Whoops! Correct me if I’m wrong, but wasn’t last week’s move to record-high territory for the S&P 500 Index supposed to be a sign that higher highs were in the cards? Well, the day after the allegedly catalytic even materialized, the buying effort was stopped cold. Wednesday’s modest but measurable pullback from the stock market casts a shadow of doubt on the bullish thrust.
Thing is, if we’re all being brutally honest with ourselves — and cared to look at all the relevant data — we should have known this rally effort from the S&P 500 was likely to peter out before it got going in earnest.
Three red flags stand out more than the rest.
#1: Lack of Participation
This has been a nagging problem since January. While a small crowd of buyers has been compelled enough to buy into stocks following the post-election run-up, most investors have been content to remain on the sidelines. The sheer lack of buying volume necessary to sustain a rally once again was a problem last week.
The chart of the S&P 500 along with the NYSE’s up and down volume below is what it is. The swell of buyers two Fridays ago is clear.
What’s also clear, however, is that the number of buyers slumped every single day after that — just as it has with every other failed rally attempt over the course of the past few weeks.
To be fair, it’s not like sellers are pouring out of the woodwork, either. Doesn’t matter. The malaise itself is enough to keep a lid on stocks.
We just need more buyers for the stock market to move meaningfully higher.
#2: Small Caps Were Never on Board
It’s relatively easy to buy large-cap stocks — like the ones found in the S&P 500 index — in any environment. These are large, blue-chip names that aren’t apt to suffer too much no matter the headwind they face. As such, any willingness to buy large caps isn’t necessarily a barometer of investor bullishness.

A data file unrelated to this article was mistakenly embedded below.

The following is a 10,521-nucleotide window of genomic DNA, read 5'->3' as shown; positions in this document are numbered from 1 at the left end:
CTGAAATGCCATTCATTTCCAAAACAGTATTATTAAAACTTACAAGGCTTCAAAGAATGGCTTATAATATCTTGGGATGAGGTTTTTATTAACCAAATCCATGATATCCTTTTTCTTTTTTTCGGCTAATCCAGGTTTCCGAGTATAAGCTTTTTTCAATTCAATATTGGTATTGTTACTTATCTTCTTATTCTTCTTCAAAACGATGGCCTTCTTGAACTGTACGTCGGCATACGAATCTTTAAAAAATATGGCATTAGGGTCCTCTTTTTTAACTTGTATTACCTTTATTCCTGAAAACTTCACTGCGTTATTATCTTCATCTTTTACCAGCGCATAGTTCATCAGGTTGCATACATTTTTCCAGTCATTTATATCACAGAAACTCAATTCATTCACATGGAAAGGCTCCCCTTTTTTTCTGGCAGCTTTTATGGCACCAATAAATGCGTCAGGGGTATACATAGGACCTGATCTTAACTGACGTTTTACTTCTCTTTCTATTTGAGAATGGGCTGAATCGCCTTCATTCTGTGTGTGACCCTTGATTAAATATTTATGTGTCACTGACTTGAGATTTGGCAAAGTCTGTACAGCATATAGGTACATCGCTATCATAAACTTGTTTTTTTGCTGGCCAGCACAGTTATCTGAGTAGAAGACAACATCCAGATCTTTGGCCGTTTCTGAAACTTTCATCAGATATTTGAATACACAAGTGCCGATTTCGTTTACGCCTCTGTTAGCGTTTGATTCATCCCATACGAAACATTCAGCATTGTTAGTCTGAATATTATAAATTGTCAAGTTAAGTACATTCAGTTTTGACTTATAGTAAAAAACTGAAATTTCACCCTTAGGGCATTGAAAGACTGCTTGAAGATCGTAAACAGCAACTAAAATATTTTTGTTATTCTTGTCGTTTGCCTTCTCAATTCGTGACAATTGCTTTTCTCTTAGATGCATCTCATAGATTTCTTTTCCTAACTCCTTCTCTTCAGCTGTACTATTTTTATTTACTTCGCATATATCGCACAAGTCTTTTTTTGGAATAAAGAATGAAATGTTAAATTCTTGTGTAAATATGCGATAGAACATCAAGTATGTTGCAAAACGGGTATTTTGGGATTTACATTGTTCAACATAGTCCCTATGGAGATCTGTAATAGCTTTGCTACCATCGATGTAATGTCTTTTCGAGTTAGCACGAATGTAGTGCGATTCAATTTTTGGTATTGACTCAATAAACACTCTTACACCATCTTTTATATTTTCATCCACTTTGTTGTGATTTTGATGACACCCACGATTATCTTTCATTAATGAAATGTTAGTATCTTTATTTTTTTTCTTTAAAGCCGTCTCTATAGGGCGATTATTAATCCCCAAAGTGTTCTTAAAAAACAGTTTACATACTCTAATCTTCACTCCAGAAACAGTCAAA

Not so with small-cap stocks. These names are big winners when times are good, and big losers when times are tough.
To that end, the Russell 2000 small-cap index of stocks hasn’t just lagged the S&P 500’s performance since the beginning May. It’s clearly being regarded as a liability, with the most recent bullish thrust not even able to break above the resistance of its 20-day moving average line.
Until investors are optimistic enough to take chances on small caps, they’re not going to be optimistic enough to support a sustained rally for the broad market.
The S&P 500 Index Is Overvalued
Finally, while this is the problem that people want to acknowledge the least, the S&P 500 is priced at 21.7 times its trailing earnings.
Stocks are simply overvalued here.
The counterargument to that idea is, when interest rates are super-low the way they are now, valuations are supposed to be above normal levels. The argument holds water, too … to a certain degree. There aren’t very many interest-rate scenarios that legitimately justify a P/E above 20, though, and the current scenario isn’t one of the exceptions.
The other counterargument to the notion that stocks can’t fundamentally justify their current valuation: You buy stocks for their future earnings rather than their historical earnings. And again, that’s a valid premise. It still doesn’t quite fly in our current situation. The forward-looking P/E of 18 is still above the long-term norm. And historically speaking, those optimistic earnings projections are usually pared back.
But P/Es are irrelevant right now? That may be the rhetoric, but make no mistake — a bunch of the market’s participants are thinking about it, even if they’re not saying it.
As of this writing, James Brumley did not hold a position in any of the aforementioned securities.